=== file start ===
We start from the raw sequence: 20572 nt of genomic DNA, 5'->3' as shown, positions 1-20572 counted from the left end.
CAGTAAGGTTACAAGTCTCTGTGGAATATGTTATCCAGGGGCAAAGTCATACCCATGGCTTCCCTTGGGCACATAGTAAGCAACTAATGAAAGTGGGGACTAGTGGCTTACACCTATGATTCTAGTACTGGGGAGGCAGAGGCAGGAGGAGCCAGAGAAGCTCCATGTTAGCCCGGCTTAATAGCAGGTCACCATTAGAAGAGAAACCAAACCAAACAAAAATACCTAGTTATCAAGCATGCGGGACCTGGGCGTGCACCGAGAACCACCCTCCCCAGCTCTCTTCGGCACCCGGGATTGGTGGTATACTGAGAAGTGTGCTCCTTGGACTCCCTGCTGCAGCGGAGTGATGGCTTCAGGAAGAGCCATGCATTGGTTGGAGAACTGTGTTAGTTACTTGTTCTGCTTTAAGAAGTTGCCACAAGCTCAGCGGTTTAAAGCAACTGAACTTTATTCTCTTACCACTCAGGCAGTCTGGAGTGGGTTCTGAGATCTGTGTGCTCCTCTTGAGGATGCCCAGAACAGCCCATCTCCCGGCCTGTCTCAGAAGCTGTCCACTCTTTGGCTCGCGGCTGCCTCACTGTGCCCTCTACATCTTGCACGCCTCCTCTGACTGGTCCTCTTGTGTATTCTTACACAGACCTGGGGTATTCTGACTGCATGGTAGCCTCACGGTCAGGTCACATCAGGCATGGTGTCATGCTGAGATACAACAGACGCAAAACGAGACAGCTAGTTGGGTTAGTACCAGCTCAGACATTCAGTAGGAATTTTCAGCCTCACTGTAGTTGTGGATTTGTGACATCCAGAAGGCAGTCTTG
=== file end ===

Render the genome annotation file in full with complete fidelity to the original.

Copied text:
We start from the raw sequence: 20572 nt of genomic DNA, 5'->3' as shown, positions 1-20572 counted from the left end.
CAGTAAGGTTACAAGTCTCTGTGGAATATGTTATCCAGGGGCAAAGTCATACCCATGGCTTCCCTTGGGCACATAGTAAGCAACTAATGAAAGTGGGGACTAGTGGCTTACACCTATGATTCTAGTACTGGGGAGGCAGAGGCAGGAGGAGCCAGAGAAGCTCCATGTTAGCCCGGCTTAATAGCAGGTCACCATTAGAAGAGAAACCAAACCAAACAAAAATACCTAGTTATCAAGCATGCGGGACCTGGGCGTGCACCGAGAACCACCCTCCCCAGCTCTCTTCGGCACCCGGGATTGGTGGTATACTGAGAAGTGTGCTCCTTGGACTCCCTGCTGCAGCGGAGTGATGGCTTCAGGAAGAGCCATGCATTGGTTGGAGAACTGTGTTAGTTACTTGTTCTGCTTTAAGAAGTTGCCACAAGCTCAGCGGTTTAAAGCAACTGAACTTTATTCTCTTACCACTCAGGCAGTCTGGAGTGGGTTCTGAGATCTGTGTGCTCCTCTTGAGGATGCCCAGAACAGCCCATCTCCCGGCCTGTCTCAGAAGCTGTCCACTCTTTGGCTCGCGGCTGCCTCACTGTGCCCTCTACATCTTGCACGCCTCCTCTGACTGGTCCTCTTGTGTATTCTTACACAGACCTGGGGTATTCTGACTGCATGGTAGCCTCACGGTCAGGTCACATCAGGCATGGTGTCATGCTGAGATACAACAGACGCAAAACGAGACAGCTAGTTGGGTTAGTACCAGCTCAGACATTCAGTAGGAATTTTCAGCCTCACTGTAGTTGTGGATTTGTGACATCCAGAAGGCAGTCTTG